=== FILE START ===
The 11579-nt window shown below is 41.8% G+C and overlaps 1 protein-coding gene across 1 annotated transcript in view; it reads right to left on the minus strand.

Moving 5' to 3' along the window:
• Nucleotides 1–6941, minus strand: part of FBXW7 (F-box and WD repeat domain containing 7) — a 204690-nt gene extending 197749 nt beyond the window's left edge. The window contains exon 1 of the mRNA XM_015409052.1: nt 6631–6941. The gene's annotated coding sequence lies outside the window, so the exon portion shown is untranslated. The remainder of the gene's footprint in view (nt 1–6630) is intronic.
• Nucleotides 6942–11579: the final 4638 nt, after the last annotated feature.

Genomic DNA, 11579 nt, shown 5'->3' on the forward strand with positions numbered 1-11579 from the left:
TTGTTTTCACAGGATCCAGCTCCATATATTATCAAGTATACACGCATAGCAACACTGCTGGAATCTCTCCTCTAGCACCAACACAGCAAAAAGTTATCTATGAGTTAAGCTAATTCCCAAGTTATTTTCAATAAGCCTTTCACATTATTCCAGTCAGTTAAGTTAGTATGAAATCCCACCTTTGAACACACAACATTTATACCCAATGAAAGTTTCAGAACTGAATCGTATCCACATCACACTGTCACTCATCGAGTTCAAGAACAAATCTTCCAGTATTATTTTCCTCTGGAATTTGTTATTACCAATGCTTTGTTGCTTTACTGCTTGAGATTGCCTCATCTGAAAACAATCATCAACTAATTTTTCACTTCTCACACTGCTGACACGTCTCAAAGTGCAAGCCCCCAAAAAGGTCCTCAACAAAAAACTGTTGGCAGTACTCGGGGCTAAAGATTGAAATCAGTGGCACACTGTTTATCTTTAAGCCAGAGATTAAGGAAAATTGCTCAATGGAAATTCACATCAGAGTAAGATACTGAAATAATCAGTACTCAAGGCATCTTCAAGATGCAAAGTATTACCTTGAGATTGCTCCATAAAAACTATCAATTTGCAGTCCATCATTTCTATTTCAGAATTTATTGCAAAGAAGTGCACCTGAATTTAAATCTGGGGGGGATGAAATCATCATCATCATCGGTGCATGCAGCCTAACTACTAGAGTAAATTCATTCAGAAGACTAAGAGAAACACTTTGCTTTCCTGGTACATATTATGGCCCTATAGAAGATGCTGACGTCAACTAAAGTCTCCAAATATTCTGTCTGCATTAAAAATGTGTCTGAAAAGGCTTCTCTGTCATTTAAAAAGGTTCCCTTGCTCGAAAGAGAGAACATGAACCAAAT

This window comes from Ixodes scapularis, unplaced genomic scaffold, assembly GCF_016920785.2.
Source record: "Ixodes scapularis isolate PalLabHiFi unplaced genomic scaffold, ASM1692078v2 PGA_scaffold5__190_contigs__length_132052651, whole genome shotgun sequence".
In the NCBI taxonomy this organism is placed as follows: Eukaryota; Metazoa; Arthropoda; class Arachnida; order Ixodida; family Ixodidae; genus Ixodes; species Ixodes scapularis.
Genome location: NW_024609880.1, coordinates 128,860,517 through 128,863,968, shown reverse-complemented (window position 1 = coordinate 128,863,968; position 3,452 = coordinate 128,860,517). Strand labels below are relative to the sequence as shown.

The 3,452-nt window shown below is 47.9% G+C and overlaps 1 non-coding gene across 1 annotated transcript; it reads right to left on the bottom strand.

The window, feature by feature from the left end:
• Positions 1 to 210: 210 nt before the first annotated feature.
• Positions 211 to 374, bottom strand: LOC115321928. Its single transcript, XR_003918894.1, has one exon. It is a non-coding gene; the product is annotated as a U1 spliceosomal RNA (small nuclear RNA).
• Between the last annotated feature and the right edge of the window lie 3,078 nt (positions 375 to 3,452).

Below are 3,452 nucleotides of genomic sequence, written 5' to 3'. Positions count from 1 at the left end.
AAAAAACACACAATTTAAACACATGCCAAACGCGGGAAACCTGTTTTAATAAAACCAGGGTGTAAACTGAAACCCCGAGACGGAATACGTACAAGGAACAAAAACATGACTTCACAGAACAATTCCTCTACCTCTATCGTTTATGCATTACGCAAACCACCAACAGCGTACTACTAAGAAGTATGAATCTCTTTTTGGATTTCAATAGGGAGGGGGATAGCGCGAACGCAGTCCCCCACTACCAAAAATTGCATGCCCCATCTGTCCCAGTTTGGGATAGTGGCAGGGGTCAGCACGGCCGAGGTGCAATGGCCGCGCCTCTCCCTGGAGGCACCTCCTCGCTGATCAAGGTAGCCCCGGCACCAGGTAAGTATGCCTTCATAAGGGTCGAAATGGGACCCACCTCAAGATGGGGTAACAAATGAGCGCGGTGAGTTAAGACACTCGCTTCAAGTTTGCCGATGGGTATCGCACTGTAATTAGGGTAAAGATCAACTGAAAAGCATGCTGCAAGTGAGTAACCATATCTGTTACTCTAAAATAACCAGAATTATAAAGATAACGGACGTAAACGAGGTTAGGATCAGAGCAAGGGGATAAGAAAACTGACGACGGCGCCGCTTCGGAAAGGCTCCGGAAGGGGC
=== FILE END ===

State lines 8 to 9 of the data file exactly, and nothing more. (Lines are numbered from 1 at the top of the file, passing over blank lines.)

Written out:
Source record: "Ixodes scapularis isolate PalLabHiFi unplaced genomic scaffold, ASM1692078v2 PGA_scaffold5__190_contigs__length_132052651, whole genome shotgun sequence".
In the NCBI taxonomy this organism is placed as follows: Eukaryota; Metazoa; Arthropoda; class Arachnida; order Ixodida; family Ixodidae; genus Ixodes; species Ixodes scapularis.